5 Tips for Sponsorship Renewal Time
Updated: Oct 29, 2019
Sponsorship renewal time, particularly in the sports industry is typically one of two common scenarios.
Scenario One - Your team have kicked goals (either literally or figuratively) all year and your account has been proactively managed. It's been a win-win for everyone involved and re-signing is an absolute no brainer.
Scenario Two - Game day performances haven't been as great as either party had hoped but as a sponsor you understand there isn't much you can control in that department. However your account manager hasn't really stepped up and 'over delivered' on your contract either, leaving a bitter taste in your mouth about
re-signing for another season.
Any of these sound familiar? The first is probably the least common but of course an 'ideal world' scenario for both sponsor and rights holder. So if you're in the 'Scenario Two' boat then listen up to our 5 Tips for a Successful Sponsorship Renewal.
1. Re-define your Objectives
Did you have any Specific, Measurable, Achievable, Realistic or Timely objectives defined for your sponsorship investment? If so, where these communicated clearly to the Rights Holder last season? This is so critical to success! If you do nothing else on this list, make sure you do this. And no, these objectives should not be related to team performance in anyway!
Remember when you invest in sponsorship, you are investing in the opportunity, not results. It’s your leverage program that provides the results against your objectives. Think of it as a return on your objectives (ROO), rather than investment (ROI).
2. Build Activation Plans/Tactics into your Contract
Make sure you put some responsibility (not all) back on the rights holder to help execute some of your activation tactics. The best rights holders should be presenting a series of ideas to you during renewal time which should be linked to achieving your objectives. If they aren't doing this then it's just being lazy.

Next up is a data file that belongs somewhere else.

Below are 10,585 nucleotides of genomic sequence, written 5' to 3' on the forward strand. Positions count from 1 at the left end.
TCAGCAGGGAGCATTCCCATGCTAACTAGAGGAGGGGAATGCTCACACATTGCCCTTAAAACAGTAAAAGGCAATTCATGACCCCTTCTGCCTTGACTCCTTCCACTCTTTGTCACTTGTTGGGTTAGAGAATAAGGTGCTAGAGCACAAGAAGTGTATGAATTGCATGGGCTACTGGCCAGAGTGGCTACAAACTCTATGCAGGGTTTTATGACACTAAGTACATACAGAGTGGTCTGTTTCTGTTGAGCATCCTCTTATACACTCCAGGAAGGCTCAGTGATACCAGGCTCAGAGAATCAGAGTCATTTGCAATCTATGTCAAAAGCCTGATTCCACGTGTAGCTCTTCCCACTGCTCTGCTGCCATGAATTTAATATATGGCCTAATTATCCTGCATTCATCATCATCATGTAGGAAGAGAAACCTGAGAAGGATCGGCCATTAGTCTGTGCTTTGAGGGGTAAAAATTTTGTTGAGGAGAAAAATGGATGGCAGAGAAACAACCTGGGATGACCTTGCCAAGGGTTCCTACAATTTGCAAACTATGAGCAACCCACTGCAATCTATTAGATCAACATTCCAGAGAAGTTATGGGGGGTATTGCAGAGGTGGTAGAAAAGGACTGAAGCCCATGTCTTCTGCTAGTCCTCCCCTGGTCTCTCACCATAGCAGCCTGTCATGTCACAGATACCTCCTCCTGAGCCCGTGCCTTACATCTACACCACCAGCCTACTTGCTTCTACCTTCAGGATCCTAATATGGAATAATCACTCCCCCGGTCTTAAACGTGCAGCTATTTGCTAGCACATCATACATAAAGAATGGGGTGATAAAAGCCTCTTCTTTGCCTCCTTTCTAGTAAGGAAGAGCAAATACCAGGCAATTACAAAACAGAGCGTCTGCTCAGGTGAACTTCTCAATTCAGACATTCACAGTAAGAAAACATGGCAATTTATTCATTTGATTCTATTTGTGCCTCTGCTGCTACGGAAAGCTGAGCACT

3. Hygiene Factors
Tickets to things, logo's on things, corporate hospitality etc etc. Should not be the core focus of your contract. This shows that your rights holder simply isn't taking the time to understand your brand or your objectives. If your contract is littered with these then this should be a giant red flag. Our advice? Address this with your account manager early and shift their focus onto activation strategies that work! Run for the hills or starting tearing up $$ now.
4. Measurability & Accountability
Part of our number one tip but worth mentioning again. How are you measuring success? Don't rely on your rights holder to do this for you, it's unrealistic and unfair, after-all they are your objectives, not theirs.
Do you have a way to measure success, are all of the key internal stakeholders on board with this metric, have you communicated this to the rights holder? Make sure you can measure some of these 'success factors' during the season and not just at the end too.
P.S This doesn't include mid/end of season reports with highly inflated TV numbers!
5. Don't Wait!
If you aren't happy with the level of service or benefits your receiving from your Rights Holder, please don't wait until the end of the season to bring them up! Chances are there could have people a simple fix that won't waste your season or your money. Regular meetings with your rights holder throughout the season like fortnightly WIP's are super important for everyone.
Til next time
email@example.com / 0422 050 520